Gooin’ up the Wood

For the old photo feature this week, I thought we’d take a stroll up to Walsall Wood. Still villagey, with some surprisingly beautiful buildings and quiet residental streets, the former mining community is a little hidden gem in the Northern Wastes. Worth exploring when you have a free afternoon. The older images are all taken from the excellent work by Jan Farrow, ‘Brownhills and Walsall Wood on old picture postcards’. As ever, if you can find a copy, do buy one.

A fantastic card showing Walsall Wood High Street in the mid 1950’s. I’d guess the photographer would be stood just about where the driveway to St. John’s Health Centre is today. Interesting to see how many buildings still remain. From ‘Brownhills and Walsall Wood on old picture postcards’ by Jan Farrow.

Brookland Road, from the 1920's. Love the cart and the ghostly figure on the left. The cinema was, I believe, nicknamed The Blood Tub for some reason. From 'Brownhills and Walsall Wood on old picture postcards' by Jan Farrow.

A rare and sadly damaged film photo scan by reader Homuch? of Street's Corner Bungalow just prior to demolition, somewhere around the late 1990's. At this point the house was derelict, prior to demolition and replacement by the flats that stand there today. Many don't realise that the name originates from the fact that the Street family lived here. not because of the crossing of two roads. Howmuch? often comments on his irritation that the flats were named 'The Ivy House', from the former shop next door, fearing that the name may be lost.

I can't imagine why this picture of a suburban estate road made it to a postcard, but I'm very glad it did. Castle Road, Holly Bank in the 1930's. From 'Brownhills and Walsall Wood on old picture postcards' by Jan Farrow.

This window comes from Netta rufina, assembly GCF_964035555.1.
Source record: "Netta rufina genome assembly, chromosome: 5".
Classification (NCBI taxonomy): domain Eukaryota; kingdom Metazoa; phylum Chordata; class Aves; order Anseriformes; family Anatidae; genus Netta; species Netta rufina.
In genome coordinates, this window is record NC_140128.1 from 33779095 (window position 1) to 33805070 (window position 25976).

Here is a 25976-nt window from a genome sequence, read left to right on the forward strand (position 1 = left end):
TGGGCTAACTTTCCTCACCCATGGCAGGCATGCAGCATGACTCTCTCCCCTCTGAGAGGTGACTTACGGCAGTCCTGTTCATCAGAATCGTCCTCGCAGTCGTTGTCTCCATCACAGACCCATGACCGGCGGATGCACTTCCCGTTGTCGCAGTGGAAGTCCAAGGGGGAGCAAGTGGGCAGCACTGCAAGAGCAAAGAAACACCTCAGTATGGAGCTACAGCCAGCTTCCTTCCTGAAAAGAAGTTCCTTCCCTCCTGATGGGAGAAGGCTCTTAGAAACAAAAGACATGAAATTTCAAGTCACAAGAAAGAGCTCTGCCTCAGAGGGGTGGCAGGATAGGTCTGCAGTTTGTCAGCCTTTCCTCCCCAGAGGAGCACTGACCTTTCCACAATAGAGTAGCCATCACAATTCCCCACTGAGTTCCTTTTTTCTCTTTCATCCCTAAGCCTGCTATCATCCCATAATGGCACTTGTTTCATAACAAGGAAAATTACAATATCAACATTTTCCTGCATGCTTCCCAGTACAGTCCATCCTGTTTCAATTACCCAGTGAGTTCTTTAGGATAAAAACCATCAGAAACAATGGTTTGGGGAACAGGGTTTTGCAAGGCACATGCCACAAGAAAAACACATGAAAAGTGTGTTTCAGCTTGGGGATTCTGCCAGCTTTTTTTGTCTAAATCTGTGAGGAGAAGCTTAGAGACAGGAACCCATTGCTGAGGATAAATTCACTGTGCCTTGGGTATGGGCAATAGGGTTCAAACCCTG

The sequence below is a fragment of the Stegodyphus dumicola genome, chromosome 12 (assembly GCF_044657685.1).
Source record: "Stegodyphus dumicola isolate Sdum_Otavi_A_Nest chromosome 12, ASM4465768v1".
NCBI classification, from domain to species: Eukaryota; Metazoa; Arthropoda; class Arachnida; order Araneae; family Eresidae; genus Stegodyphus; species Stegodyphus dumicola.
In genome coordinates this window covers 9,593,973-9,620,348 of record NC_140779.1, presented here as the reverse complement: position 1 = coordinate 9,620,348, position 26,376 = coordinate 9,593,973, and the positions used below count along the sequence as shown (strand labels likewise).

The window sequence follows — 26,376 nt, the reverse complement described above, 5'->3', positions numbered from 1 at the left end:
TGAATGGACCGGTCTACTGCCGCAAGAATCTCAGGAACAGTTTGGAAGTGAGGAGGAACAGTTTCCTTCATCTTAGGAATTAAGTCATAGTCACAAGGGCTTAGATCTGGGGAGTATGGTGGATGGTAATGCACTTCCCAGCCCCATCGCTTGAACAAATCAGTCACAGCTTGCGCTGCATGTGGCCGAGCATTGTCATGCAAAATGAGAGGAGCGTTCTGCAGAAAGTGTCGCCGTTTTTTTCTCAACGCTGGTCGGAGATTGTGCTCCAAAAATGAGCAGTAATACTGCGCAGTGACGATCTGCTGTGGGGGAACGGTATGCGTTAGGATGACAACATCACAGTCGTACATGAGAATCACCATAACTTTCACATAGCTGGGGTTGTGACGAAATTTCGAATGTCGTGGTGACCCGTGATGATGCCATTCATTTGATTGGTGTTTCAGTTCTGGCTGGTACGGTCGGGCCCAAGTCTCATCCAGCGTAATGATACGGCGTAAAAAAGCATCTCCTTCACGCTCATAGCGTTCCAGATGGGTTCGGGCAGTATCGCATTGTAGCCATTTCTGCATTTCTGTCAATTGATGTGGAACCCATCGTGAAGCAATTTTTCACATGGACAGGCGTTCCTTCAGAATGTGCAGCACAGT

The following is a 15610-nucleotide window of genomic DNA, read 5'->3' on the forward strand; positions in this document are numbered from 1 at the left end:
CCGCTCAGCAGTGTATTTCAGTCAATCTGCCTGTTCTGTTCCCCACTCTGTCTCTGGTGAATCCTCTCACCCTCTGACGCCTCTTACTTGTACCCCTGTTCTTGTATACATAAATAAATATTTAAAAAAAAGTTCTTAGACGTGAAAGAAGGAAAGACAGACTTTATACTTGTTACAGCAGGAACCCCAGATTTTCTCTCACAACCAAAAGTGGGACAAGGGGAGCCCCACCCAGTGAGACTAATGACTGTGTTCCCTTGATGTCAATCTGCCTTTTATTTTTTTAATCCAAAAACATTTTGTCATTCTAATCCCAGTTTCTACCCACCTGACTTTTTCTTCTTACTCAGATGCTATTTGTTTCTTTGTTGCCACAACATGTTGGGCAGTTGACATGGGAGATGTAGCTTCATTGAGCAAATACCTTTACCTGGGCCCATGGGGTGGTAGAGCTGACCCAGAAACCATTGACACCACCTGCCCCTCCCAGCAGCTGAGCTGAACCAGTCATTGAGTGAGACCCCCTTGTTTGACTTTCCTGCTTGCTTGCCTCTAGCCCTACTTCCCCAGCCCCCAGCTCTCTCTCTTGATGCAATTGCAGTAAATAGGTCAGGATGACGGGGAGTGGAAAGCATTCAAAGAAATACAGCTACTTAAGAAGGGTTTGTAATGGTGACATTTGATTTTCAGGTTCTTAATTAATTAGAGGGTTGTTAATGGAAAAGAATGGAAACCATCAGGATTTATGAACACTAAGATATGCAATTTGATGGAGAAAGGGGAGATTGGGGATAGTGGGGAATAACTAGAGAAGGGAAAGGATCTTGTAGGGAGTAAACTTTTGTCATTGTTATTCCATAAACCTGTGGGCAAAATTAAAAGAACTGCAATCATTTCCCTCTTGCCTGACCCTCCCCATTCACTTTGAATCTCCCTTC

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4 Responses to Gooin’ up the Wood

  1. stymaster says:

    I’ve read somewhere that Mr Street was the first headmaster of the school nearby- certainly the junction named after the family.

  2. stymaster says:

    Sorry for the multiple comments, but the same book (I think) has a view of the High St from the other end (at the junction of Coppice Rd), from the late 19th/early 20th century, and it’s amazing how recognisable it still is.

  3. lisa says:

    Hi Bob,

    My grandad made the curved windows that were in the bungalow pictured above. I was really upset when the bungalow came down as it was a lasting reminder of my grandad who died when I was 3, now it’s gone a piece of our family history has gone too.

  4. D.Evans says:

    This is / was Les Jackson’s bungalow. He was the grocer whose shop stood just across the Streets Corner junction, in Lichfield Road. The grocer’s was a double-fronted shop and had wooden boards to protect the shop when it was closed. My first bar of Cadbury’s chocolate was given to me by Mr Jackson…a rare treat as this was during the rationing time juts after the war.
    The bungalow faced Brownhills Road, and the footpath and kerb are still dropped. Nowadays the site has a block of flats which bears the name of the off licence which stood behind Mr Jackson’s bungalow.
    With regards D. Evans

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